Friday, May 18, 2007

Briefing on Hybrids

This issue is becoming important, so here is some more detailed background information. For the report on the Government's decision to legalise hybrids, see here. Don't forget to take part in the HFEA consultation, here.

What are hybrids? Also called 'chimera', human-animal hybrids are creatures with both human and non-human components.

Used broadly, the term includes a human with a animal organ transplant (such a pig's heart-valve), or an animal (such as a laboratory mouse) which has been injected with human brain cells. These cases can be medically and experimentally useful, and are not morally problematic. What is usually referred to, however, is the creation of an embryo with both human and animal genetic material. For this distinction see the 'Mary Meets Dolly' post here. In the latter case, if the creature were to reproduce, the genetic mixture would be passed on; in the former, it would not (it is not 'proliferative').

Hybrid embryos can be produced in three ways.
(1) A sperm of one species could be used to fertilise an egg of another, as happens when a horse and a donkey produce a mule; this might prove to be possible between humans and closely related species, such as chimpanzees, but has never been done.

(2) A human somatic cell nucleus (i.e. a nucleus from an ordinary cell, not a sperm or egg), can be inserted into an egg of another animal (such as a cow), from which the nucleus has been removed. Giving the product an electric shock can get it to start growing like a newly fertilised egg. All the genetic material would be human, with the exception of the mitochondrial DNA, which is outside the nucleus. This is called a cytoplasmic hybrid embryo. It has been claimed that this has been done.

(3) Genes of one species could be inserted into the DNA of another, at a very early stage of development; this would create a 'transgenic embryo'. So far, human genes have been inserted into animal embryos, but not vice versa. On all this see the HFEA consultation pdf here.

Why do scientists want to produce hybrids? For several reasons.

The shortage of human eggs means that making human embryos for experimentation - whether cloned or fertilised in vitro - difficult. Using human sperm or somatic cells and animal eggs would solve the problem. Also, it is hoped that there would be fewer ethical concerns about experimenting on a creature which is not fully human.

Another motive, bizarrely, is to annoy Christians by showing that humans are nothing but animals. How this would work as an argument is hard to see, but the proposal is reported here.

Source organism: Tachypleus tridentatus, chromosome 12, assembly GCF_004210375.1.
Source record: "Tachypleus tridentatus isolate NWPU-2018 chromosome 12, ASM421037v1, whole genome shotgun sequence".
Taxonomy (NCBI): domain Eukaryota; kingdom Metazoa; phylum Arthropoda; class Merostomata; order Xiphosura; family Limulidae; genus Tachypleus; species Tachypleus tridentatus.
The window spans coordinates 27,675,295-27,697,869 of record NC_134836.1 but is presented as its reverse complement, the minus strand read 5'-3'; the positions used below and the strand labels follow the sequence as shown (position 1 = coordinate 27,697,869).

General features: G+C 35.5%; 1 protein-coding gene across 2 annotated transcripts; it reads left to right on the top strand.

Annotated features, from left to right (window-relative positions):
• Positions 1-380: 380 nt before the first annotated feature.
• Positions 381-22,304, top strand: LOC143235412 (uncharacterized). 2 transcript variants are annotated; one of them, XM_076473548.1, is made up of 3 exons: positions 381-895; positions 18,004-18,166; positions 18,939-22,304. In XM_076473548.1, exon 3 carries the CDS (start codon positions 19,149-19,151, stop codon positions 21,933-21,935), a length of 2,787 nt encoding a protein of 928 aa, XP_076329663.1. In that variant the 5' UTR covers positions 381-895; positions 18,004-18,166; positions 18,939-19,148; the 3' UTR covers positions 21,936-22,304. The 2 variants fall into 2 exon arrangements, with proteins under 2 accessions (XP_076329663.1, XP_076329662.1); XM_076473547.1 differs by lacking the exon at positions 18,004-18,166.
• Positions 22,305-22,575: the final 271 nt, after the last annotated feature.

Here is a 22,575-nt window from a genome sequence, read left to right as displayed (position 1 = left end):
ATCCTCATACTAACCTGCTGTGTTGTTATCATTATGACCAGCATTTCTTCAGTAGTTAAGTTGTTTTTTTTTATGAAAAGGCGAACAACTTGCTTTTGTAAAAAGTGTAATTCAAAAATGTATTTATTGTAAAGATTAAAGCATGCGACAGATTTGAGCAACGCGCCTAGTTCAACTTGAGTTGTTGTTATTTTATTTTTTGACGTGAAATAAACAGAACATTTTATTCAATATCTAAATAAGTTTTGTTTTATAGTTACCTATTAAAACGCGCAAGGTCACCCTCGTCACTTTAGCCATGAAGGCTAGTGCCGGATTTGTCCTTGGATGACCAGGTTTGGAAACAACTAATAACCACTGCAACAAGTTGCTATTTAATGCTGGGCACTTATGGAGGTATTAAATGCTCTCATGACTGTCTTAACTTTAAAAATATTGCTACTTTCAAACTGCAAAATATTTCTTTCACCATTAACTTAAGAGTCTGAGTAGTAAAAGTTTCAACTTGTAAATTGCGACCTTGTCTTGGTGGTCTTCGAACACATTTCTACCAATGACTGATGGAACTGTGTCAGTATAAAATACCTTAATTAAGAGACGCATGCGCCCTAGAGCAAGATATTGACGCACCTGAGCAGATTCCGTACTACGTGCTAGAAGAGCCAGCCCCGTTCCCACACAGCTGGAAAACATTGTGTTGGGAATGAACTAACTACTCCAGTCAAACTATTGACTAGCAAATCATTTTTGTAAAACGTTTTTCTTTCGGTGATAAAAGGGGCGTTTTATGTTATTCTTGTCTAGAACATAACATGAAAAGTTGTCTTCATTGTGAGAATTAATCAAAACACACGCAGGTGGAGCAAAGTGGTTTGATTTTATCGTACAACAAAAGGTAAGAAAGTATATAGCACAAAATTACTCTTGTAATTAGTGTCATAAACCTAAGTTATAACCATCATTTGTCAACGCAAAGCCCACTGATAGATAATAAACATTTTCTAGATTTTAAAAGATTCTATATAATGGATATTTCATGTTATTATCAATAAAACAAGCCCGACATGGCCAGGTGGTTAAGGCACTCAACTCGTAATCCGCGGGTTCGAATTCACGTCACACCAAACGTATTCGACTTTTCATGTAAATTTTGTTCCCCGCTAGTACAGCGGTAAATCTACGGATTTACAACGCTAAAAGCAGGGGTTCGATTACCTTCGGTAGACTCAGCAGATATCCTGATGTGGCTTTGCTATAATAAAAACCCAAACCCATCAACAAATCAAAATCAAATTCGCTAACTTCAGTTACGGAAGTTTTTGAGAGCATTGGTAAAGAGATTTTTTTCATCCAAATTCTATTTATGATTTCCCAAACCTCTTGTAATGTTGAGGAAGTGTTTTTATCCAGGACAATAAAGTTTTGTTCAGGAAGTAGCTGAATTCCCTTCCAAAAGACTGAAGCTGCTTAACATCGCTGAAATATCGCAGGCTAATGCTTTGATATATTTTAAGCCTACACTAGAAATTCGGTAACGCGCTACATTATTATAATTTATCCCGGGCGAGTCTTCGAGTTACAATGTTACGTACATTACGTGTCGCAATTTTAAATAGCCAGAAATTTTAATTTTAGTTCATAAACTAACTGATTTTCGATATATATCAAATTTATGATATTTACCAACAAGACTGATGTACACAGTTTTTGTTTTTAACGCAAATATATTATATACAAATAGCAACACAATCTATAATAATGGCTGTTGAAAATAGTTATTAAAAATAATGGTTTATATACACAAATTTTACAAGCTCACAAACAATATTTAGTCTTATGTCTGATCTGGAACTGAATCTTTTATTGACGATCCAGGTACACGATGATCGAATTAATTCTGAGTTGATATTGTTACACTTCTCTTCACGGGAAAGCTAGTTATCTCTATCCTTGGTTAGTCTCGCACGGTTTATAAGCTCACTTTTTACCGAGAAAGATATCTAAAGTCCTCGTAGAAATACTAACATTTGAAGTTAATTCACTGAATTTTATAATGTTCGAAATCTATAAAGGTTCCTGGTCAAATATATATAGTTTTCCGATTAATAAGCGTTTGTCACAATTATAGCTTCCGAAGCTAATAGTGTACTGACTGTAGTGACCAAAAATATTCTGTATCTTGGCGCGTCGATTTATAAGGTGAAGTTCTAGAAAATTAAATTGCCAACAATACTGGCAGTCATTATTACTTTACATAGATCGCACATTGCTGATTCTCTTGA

Finally, anything which hasn't been done before, and which is controversial, excites some members of the scientific community.

What are the medical or scientific benefits of hybrids? As with human cloning and embryonic stem cells, the claims made on behalf of hybrids are enormous, but the reality is different. A great many scientists have pointed out that hybrids tend to die very quickly, and have very little potential for medicine or research. On this, see Comment on Reproductive Ethics press release.

How much opposition is there to hybrids? It has been banned in a number of countries, including Canada, Australia, France and Germany, and condemned by a number of scientific bodies. See here for the Scottish Council on Bioethics; the Royal Society has said "There is at present insufficient scientific justification for creating human-animal hybrid embryos.''

What exactly is the ethical problem with hybrid embryos? Deliberately creating a creature with human and animal genetic material is an attack on the sanctity of human life.

It is true that the exact moral (and theological) status of a hybrid embryo is unclear, and may never be clear. It will also, no doubt, depend on the exact process used to produce the embryo. It may never be known, for example, if the products of a particular procedure would, when sufficiently developed, be rational: they may, after all, never survive very long. However, even humans with very severe handicaps have the right to be treated with respect, including the right to life, and hybrids could be thought of as severely, and deliberately, handicapped humans.

What is clear is that the deliberate creation of embryos whose humanity is unclear is itself a crime against human life: it is incompatible with respect for human life. No responsible parent would conceive a child with the intention that the child be handicapped, out of curiosity; that is effectively what the scientists are proposing to do. To subject hybrid embryos to destructive research, as is usually planned, on the plea that the moral status of the embryo is ambiguous, is another wrong: actions which may be murder should not be done.

Further information: 'Mary Meets Dolly'; 'Comment on Reproductive Ethics'; 'HFEA'

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Pope Leo XIII's Prayer to St Michael

Holy Michael, Archangel, defend us in the day of battle. Be our safeguard against the wickedness and snares of the devil. May God rebuke him, we humbly pray, and do thou, Prince of the Heavenly Host, by the power of God, thrust down to Hell Satan, and all wicked spirits who wander through the world for the ruin of souls. Amen